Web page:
Editorial: In Adlai E. Stevenson III, an example of integrity in government
Adlai Stevenson III followed a standard politicians should strive to meet, and voters should support
"An honorable man."
"Very kind and gracious."
"A true statesman and gentleman."
"Said and did what he thought was right."
"An unwavering voice for ethics in Springfield and Washington."
"The world is a better place because of men like him."
Tributes on Twitter and on Capitolfax.com after the death Monday of former U.S. Sen. Adlai E. Stevenson III at age 90 don't mention power and they don't mention money. He had both, along with intellect and an education that included a Harvard law degree, but he leveraged those assets in the pursuit of government service.
For all that he brought to the table as the heir to a political dynasty, Stevenson is remembered as an honest guy who acted nobly; as a 22-year politician whose life story includes no tinge of malfeasance or scandal or megalomania. He followed a standard all politicians should strive to meet, and all voters should strive to support.
Stevenson was born into the family business established by his great-grandfather, the first Adlai E. Stevenson, vice president under Grover Cleveland in the 1890s, and his father, Adlai E. Stevenson II, Illinois governor and twice the Democratic nominee for president who was known as "The Man from Libertyville" after building the Lake County estate where Adlai III spent time as a child, in what was then a heavily Republican area.
The house, now owned by the Forest Preserve District of Lake County, is home to the Adlai Stevenson Center on Democracy, a nonprofit established by Adlai Stevenson III. The family name (Adlai Stevenson IV is a business executive and former journalist) is on a high school in Lincolnshire, an elementary school in Elk Grove Village, an expressway in Chicago and a dorm at Northern Illinois University, to name a few.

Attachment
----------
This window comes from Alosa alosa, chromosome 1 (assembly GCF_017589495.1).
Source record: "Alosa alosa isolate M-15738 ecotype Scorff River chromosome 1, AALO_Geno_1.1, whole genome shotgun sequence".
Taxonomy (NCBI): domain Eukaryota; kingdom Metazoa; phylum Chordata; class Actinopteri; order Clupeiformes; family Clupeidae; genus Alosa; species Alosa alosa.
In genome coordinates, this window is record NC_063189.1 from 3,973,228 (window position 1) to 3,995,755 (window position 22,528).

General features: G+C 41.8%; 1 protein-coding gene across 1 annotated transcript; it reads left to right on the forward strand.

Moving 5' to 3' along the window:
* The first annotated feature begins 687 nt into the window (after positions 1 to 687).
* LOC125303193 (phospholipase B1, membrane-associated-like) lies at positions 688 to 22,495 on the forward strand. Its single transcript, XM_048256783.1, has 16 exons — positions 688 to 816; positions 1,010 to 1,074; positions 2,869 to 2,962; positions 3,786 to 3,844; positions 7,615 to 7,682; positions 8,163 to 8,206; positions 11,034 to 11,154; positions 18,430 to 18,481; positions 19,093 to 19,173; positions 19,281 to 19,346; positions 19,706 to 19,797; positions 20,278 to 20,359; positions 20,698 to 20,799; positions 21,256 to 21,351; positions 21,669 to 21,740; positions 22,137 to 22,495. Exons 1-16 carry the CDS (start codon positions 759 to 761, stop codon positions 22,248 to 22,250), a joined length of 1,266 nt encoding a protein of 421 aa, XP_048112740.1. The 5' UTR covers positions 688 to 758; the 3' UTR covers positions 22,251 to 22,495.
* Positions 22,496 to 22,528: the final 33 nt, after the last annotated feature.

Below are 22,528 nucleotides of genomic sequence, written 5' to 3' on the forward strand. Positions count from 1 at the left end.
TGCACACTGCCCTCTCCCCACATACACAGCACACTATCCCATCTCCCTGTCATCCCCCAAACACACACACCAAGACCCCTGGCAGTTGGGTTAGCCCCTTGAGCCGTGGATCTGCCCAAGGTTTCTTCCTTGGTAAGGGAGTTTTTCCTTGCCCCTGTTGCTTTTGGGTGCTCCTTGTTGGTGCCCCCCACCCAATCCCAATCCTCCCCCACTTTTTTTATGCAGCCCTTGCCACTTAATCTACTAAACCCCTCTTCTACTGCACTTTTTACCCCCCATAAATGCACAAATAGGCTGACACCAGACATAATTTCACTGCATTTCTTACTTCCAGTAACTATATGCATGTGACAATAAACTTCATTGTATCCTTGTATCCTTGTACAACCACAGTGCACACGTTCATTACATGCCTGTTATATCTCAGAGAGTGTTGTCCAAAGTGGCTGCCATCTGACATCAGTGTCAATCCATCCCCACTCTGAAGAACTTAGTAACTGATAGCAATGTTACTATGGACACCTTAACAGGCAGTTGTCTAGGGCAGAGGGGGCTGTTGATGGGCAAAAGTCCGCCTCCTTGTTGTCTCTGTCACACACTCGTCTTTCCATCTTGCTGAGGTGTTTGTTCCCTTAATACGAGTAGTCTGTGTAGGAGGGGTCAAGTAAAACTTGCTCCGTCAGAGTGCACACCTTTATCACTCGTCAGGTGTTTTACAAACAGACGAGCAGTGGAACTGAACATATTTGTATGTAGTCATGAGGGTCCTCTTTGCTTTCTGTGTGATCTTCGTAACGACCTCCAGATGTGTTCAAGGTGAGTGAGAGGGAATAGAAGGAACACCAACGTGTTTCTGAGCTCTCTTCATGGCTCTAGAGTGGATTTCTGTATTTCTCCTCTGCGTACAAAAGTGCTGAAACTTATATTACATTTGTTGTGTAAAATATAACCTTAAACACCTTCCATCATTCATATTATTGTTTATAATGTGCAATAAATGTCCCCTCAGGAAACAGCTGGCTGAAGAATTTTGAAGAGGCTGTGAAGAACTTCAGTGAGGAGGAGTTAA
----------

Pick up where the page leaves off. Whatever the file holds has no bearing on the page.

Politics was a rough and tumble business in the heyday of Adlai III, making it no easier than today to keep to the high road. A former Marine who became a lawmaker and state treasurer in the 1960s, he built a reputation for independence from the boss politics of Chicago Mayor Richard J. Daley. But Daley slated Stevenson as the Democratic nominee for the U.S. Senate in 1970 after Everett Dirksen died in office. Stevenson won and served four years as the Watergate scandal deepened, then won another six-year term by a landslide.
He eyed a presidential run, then ran for governor and lost to James R. Thompson by just 5,074 votes. A 1986 rematch derailed after two politically far-right candidates were voted onto the Democratic ticket and Stevenson withdrew to form a third party. He became an investment banker and expert on East Asia.
Stevenson leaves behind the legacy of the kind of leadership to which others can and should aspire. That he came from here should be, for Illinoisans, a source of pride.